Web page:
Entrepreneurship Is Severely Overrated
Of course, this is based on my own perspective and past experiences as an entrepreneur.
I still remember the days where I poke fun at my friends for being “corporate slaves” or “nine-to-fivers”. Yet they don’t get it, in fact, they find it amusing.
Three years later, I shut down my startup and joined the ranks of those “nine-to-fivers” which I previously made fun of. The irony. Though now I know why my friends find it amusing — as much as they understood and respected my drive to build the next Facebook or Google, they were all happy with their lives.
They get their nights and weekends off while I spent most of mine working and hustling. During those three years, they had the time and resources to travel around the world and experience new thing while I was stuck in my office strategizing, conceptualizing, and working my ass off.
Entrepreneurship is not for everyone
I want to begin by saying that the dream to become your own boss isn’t a silly one, not in the least. After all, I went down that path myself and that decision has allowed me to experience the joy of building a company up from scratch over a period of 3 years. It has also given me the chance to work with a team of incredible people; my co-founders, investors, mentors, and employees.
In the end, my entrepreneurial journey came to an end and I returned back to the “employee” life. Having walked both paths, it would be thoughtless of me to say that the life of an “employee” is a silly one. In fact, after experiencing it myself, I would argue that it’s actually better for some people.
Before you decide to take the leap, just ask yourself some of these questions:
- Earn a stable salary vs worrying about how you’re going to pay for your next meal?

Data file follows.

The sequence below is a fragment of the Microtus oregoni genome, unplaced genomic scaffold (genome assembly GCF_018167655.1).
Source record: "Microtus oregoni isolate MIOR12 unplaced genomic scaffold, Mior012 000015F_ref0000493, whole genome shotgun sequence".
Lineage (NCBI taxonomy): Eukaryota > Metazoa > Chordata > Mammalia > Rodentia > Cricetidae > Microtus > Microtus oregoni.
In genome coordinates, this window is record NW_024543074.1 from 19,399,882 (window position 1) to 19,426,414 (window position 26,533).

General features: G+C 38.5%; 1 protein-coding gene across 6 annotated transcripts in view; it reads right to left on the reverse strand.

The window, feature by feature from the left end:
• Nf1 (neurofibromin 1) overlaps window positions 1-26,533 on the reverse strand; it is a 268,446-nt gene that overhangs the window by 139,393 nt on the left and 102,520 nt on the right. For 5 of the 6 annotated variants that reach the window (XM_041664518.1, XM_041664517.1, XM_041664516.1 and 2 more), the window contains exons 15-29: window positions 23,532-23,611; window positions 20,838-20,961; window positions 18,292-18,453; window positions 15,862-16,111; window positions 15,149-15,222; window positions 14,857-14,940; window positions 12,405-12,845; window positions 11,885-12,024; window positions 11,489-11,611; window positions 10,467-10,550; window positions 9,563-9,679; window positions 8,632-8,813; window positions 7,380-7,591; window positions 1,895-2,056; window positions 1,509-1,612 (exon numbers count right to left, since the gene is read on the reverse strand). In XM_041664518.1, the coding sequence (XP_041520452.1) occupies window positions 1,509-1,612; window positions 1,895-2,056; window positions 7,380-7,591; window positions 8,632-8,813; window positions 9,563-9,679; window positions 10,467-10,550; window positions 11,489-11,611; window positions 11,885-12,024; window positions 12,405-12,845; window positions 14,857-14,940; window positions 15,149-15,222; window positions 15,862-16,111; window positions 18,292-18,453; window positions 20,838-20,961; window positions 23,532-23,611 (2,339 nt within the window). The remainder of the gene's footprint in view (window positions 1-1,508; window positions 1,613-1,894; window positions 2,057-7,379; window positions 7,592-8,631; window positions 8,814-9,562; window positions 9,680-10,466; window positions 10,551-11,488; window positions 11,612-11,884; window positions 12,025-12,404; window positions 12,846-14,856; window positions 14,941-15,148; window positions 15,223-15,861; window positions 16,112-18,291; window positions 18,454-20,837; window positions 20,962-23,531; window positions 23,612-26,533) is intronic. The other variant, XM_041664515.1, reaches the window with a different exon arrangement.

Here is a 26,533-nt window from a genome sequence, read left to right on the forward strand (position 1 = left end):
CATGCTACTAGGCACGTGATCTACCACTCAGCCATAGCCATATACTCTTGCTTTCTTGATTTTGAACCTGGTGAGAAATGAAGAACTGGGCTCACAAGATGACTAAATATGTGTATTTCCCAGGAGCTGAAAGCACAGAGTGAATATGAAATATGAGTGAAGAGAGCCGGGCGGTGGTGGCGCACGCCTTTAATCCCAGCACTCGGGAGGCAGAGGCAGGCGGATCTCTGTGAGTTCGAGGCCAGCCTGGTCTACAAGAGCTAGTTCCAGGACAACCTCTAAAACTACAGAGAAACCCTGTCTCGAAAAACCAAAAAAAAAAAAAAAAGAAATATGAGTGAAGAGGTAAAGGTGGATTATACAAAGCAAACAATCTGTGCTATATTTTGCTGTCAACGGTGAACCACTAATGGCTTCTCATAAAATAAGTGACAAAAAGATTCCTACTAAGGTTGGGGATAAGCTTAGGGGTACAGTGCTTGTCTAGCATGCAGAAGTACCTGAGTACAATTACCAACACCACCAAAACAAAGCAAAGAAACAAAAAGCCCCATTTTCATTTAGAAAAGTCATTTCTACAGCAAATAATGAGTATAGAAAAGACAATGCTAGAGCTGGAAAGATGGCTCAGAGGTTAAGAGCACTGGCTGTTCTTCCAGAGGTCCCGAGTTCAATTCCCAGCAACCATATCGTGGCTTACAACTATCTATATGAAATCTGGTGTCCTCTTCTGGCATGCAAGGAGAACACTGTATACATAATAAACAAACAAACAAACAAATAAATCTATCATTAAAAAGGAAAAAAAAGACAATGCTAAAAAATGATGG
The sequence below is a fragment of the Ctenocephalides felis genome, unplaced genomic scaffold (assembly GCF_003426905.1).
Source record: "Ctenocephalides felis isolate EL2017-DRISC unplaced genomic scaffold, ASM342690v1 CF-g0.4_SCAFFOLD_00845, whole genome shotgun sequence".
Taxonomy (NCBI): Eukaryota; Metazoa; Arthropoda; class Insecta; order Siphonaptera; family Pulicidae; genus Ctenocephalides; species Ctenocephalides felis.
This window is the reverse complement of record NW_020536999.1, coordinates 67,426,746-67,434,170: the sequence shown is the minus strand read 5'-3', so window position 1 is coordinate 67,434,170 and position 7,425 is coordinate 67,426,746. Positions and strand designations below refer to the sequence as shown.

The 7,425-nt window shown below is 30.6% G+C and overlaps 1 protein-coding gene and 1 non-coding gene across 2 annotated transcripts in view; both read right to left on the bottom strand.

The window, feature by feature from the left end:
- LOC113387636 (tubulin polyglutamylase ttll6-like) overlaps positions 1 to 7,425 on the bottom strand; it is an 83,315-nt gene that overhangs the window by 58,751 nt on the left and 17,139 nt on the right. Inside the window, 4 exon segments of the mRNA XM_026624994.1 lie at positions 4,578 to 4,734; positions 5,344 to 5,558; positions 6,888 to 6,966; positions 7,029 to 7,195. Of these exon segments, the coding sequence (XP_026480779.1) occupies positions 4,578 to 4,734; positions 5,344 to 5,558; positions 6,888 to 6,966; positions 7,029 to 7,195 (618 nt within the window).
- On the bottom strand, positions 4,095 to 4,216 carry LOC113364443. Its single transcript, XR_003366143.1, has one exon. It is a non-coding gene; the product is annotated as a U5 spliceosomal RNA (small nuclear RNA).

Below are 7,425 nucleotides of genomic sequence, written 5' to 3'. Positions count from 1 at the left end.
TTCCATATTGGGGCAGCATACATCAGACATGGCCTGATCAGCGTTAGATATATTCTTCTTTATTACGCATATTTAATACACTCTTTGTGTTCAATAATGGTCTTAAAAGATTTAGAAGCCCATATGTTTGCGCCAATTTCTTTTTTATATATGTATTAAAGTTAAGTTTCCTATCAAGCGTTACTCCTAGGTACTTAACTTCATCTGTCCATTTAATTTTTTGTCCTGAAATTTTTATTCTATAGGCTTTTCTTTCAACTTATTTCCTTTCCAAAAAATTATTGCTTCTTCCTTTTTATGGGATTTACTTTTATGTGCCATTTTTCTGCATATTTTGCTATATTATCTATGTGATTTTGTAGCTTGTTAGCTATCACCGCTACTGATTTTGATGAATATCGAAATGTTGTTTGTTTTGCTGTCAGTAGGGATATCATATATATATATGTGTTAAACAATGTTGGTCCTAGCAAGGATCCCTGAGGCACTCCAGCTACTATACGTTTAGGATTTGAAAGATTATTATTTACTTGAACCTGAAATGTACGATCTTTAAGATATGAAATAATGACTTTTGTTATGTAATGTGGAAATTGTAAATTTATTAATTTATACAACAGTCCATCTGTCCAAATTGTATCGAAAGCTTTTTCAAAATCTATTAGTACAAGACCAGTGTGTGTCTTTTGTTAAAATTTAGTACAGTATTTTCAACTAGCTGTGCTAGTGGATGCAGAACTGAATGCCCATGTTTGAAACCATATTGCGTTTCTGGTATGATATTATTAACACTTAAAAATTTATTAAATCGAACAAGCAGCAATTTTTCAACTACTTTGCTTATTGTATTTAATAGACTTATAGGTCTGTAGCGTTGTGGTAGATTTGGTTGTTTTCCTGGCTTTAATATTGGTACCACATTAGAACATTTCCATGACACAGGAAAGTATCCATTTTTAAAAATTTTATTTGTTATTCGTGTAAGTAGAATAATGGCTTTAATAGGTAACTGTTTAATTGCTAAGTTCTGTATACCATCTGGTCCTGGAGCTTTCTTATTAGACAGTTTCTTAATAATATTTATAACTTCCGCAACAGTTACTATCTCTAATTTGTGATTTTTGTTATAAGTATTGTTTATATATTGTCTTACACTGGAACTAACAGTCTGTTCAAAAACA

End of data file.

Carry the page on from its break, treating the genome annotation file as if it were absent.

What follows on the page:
- Help build an already established company vs becoming an industry disruptor?
- Enjoy the opportunity to move up the ranks vs embracing a completely uncertain future?
- Enjoy paid time off and other benefits vs hustling 70 hours a week?
Entrepreneurship is cool
It seems that in the twenty-first century, “employee-ship” has gotten a bad rep for being uncool due to the fixed working hours, lack of ambition, and corporate culture. I totally disagree with this.
In contrast to all the hype about entrepreneurship these days, 99.99% of entrepreneurs out there don’t get to enjoy the level of benefits or perks that a normal employee have. It would be a different story if the entrepreneur succeeded or “made it”, but that’s a very big IF.
Being an ex-entrepreneur, I can tell you that there’s nothing cool or fun about it. You spend most of your time hustling and it really screws with your work-life balance. You are constantly worried about funding so you push yourself to meet investors’ expectations. You act positive and put up a front because you don’t want the people around you to worry.
That’s the harsh truth of entrepreneurship.
Entrepreneurship doesn’t always lead to happiness
“I’ll be happy when I…” is a thought that has ironically caused much unhappiness for men and women chasing anything in this world.
We find ourselves running after something — marriage, kids, a bigger house, a nicer car — and when we finally catch the thing we’re chasing, we find ourselves still feeling a bit empty and wanting more.
I, myself, suffered from the same psychological phenomenon. I often watch or read about “the entrepreneur life” and how they always talk about the same stuff; freedom, living your dreams, having control over your life, etc, etc.
But when I actually started my own business and lived the life of an entrepreneur, I discovered that the “entrepreneur life” was all hype and glam and reality is anything but that.
When building NOX, I didn’t have much freedom nor work-life balance. I worked 10 to 12hours a day, everyday… strategizing, executing, worrying. Compared to being an employee now, I work 8hours a day, 5 days a week with zero worries about my next paycheck.
Sure, there will always be successful stories of entrepreneurs making it and hitting the jackpot. But always remind yourself that for every success story, there are thousands of unspoken failures. When NOX failed and we decided that enough was enough, we ended up with over $10,000 in debt.
Will you be willing to take that same risk?
How many entrepreneurs can you name? Elon? Mark? Steve? Sure, those that you have named are celebrated like rock stars, but the rest of us go completely unnoticed. If fame is really your end goal, you would be better of trying to make it as a Youtuber or influencer.
Entrepreneurship isn’t for everyone.
Before making the choice to become an entrepreneur (or an employee for that matter), we should ask ourselves what would truly make us happy and be extremely realistic with ourselves.
Do let me know in the comments if you agree/disagree with my thoughts or clap if you liked what you read 😁.